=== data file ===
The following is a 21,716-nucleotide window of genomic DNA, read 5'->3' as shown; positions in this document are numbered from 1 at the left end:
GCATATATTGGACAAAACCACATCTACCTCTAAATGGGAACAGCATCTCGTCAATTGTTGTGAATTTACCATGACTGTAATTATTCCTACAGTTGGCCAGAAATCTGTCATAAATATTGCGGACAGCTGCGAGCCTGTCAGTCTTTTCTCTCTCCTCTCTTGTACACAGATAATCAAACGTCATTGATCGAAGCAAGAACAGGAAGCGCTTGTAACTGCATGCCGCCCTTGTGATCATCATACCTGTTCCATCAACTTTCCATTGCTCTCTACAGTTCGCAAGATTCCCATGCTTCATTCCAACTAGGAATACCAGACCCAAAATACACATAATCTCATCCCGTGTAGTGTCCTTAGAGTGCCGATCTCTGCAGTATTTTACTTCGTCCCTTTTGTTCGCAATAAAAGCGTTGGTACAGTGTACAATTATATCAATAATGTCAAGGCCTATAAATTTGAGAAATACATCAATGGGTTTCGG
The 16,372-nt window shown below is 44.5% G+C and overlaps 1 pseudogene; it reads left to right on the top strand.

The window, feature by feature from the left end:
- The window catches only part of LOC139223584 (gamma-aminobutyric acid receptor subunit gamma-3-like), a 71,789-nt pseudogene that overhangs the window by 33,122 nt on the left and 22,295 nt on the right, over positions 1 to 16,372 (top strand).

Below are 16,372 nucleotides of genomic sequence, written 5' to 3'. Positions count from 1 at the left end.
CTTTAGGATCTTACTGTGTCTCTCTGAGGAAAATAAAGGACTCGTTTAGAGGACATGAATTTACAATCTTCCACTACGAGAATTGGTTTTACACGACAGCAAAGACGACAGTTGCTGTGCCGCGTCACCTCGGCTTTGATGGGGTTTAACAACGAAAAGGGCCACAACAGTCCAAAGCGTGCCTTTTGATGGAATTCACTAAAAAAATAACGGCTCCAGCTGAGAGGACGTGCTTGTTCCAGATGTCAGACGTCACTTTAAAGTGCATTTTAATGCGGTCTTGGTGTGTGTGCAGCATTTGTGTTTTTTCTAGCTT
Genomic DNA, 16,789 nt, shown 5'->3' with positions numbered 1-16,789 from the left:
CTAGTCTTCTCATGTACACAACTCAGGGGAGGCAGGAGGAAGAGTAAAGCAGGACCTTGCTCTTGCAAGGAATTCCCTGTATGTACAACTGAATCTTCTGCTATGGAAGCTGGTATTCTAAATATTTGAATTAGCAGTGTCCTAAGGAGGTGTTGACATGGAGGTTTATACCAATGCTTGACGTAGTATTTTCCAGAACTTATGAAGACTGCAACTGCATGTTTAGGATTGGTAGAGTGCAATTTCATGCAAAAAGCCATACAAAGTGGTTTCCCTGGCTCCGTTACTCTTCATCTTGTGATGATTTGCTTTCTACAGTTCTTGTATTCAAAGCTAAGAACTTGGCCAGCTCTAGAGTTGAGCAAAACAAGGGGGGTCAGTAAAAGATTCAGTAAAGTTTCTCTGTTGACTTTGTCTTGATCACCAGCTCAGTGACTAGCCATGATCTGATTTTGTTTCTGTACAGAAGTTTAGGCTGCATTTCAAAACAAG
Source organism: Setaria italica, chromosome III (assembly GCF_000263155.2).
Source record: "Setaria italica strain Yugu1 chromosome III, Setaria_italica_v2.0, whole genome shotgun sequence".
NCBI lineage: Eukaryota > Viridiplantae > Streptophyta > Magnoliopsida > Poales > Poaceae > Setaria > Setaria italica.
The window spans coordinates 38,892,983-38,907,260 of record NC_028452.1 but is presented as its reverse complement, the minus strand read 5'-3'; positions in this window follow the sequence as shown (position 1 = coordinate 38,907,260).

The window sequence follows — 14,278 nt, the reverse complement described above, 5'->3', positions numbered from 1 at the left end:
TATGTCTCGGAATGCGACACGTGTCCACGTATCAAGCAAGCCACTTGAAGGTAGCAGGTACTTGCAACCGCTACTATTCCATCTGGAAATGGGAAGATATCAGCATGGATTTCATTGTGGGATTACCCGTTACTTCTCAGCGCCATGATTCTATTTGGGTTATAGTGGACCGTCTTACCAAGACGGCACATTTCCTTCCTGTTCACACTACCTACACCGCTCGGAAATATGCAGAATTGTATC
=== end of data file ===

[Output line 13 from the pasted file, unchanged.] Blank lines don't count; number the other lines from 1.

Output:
The window spans coordinates 38,892,983-38,907,260 of record NC_028452.1 but is presented as its reverse complement, the minus strand read 5'-3'; positions in this window follow the sequence as shown (position 1 = coordinate 38,907,260).